Miradas Alternas

Through Her Lens

The exhibition Miradas Alternas explores alternative approaches to the photographic representation of violence in contemporary Mexico. It features photographs, video and printed material by women lens-based artists from Mexico: Juliana Alvarado, Alejandra Aragón, Koral Carballo, Mariceu Erthal and Sonia Madrigal. Combining artistic, documentary and journalistic approaches, their work responds to the ongoing femicide crisis that has exponentially increased in recent years, along with enforced disappearances and multiple forms of criminal violence, amidst an ongoing armed conflict of unimaginable horror and yet so full of images. Rejecting the forensic gaze common to news photography and mass media, they draw on language, use poetic devices and employ performative strategies to produce photographic images differently. Focusing on the affects of loss, grief, rage, and fear, their work evokes the absence of missing and murdered women and tell stories that claim spaces for presence, visibility and justice.

Juliana Alvarado (b. Cuautla, 1990) is a visual artist interested in examining social, economic and political systems in relation to space, architecture and built environments. In 2016 she won an artistic residency at Oficina de Arte (Mexico City) and recently her work was selected for Mexico’s Photography Biennial (2018) and FotoMéxico Festival (2019).

Alejandra Aragón (b. Ciudad Juárez, 1983) is a multidisciplinary artist whose work explores the identities of border regions and how territories determine one’s experience. in 2019 she was awarded the Mexican Fine Arts Grant (FONCA) and a film production grant from the Tribeca Film Institute If/Then Program. This year she is one of the participants of the 2020 Joop Swart Masterclass.

Koral Carballo (b. Poza Rica, 1987) dissolves frontiers between photojournalism and visual arts to address issues of identity, land and violence. Her work has been published internationally and awarded by Bronx Documentary Center, Women Photograph + Getty Images, Magnum Foundation Fund, Open Society Foundations, among others. She is co-founder of Mirar Distinto, a documentary photo-festival based in Veracruz, Mexico.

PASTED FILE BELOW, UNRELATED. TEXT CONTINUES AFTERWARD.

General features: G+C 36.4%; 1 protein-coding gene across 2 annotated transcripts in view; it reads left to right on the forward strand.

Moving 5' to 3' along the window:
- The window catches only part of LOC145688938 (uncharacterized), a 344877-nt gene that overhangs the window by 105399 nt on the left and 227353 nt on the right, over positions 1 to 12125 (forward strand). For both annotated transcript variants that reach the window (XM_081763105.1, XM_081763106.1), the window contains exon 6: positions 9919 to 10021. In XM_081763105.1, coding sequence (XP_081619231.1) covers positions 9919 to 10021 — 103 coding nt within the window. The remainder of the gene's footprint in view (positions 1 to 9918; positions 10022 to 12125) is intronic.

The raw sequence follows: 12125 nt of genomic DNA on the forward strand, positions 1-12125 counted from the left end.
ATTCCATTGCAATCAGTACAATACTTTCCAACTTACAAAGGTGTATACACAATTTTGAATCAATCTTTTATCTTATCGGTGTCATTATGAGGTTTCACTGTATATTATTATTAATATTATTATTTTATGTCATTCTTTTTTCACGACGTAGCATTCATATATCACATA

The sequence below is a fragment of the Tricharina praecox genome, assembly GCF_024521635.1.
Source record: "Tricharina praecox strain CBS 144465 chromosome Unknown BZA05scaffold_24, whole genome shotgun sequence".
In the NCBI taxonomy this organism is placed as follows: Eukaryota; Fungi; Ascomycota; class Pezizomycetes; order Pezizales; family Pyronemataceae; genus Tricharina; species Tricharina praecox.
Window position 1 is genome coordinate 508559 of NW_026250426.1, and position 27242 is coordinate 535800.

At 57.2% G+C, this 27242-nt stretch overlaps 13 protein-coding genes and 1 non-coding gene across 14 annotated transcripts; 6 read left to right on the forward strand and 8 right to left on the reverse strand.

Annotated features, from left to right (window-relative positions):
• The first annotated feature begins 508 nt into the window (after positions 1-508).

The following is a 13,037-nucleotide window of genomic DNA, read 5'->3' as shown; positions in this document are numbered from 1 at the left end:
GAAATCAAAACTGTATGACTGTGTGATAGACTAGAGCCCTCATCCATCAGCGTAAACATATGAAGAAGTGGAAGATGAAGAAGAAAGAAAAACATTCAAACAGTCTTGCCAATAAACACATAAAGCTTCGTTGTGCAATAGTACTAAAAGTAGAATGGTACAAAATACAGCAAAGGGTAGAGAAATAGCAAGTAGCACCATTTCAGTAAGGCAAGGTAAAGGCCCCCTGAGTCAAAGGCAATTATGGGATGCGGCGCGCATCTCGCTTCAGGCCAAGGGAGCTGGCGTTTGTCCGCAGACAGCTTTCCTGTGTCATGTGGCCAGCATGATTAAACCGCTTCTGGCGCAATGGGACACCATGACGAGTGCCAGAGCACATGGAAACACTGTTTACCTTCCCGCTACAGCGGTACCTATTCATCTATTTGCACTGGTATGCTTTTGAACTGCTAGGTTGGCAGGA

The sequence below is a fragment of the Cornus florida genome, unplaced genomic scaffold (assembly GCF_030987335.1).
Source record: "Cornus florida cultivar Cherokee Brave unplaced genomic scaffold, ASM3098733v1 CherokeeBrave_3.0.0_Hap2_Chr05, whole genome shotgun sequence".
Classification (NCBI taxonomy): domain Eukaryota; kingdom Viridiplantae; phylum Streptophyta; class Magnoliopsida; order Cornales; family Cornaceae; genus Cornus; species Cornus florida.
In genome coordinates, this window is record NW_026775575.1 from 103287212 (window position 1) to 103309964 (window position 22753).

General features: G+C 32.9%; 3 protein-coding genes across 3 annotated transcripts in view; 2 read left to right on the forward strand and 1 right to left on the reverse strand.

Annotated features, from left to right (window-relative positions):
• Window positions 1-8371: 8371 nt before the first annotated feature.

Mariceu Erthal (b. Querétaro, 1989) uses documentary photography as a bridge to reflect and question humanitarian issues that traverses Latin American territories. She is a 2020 W. Eugene Smith Fund Grant Recipient and her work has been published in The Guardian, Ph Museum, Witness by World Press Photo, among others.

Using multiple visual narratives Sonia Madrigal (b. Ciudad Nezahualcóyotl, 1978) explores the intersections of gendered bodies, violence and territory, particularly within the Eastern periphery of Mexico’s Greater Metropolitan Area. Her work has been published internationally and this year she has been awarded the Mexican Fine Arts Extended Grant (SNCA-FONCA).

Andrea Sánchez Ibarrola (b. Cuernavaca, 1988) is an MA candidate in Critical and Curatorial Studies at the University of British Columbia.

This exhibition is supported by the Killy Foundation and the Audain Endowment for Curatorial Studies through the Department of Art History, Visual Art and Theory and the Morris and Helen Belkin Art Gallery at the University of British Columbia.


Essay by The Curator

Image: Sonia Madrigal, From the series Death rises in the East,  ongoing since 2014, Inkjet print, courtesy of the artist.

Relatedevents: Members Event: Miradas Alternas Curator's Talk Conversatorio Virtual Con Artistas

Premonitory Self-Portrait
Alejandra Aragón
, Premonitory Self-Portrait (Detail)
, 2017-2018, courtesy of the artist
Juliana Alvarado, Flaka from the series Name Them, 2017, courtesy of the artist
At the wrong time
Koral Carballo, from the series At the wrong time, 2015-2016, courtesy of the artist
Self portrait with Gemma’s dress and her father’s hand
Mariceu Erthal, 
Self-portrait with Gemma’s dress and her father’s hand, 
2017, courtesy of the artist
Death rises in the East
Sonia Madrigal, from the series Death rises in the East, 
ongoing since 2014, courtesy of the artist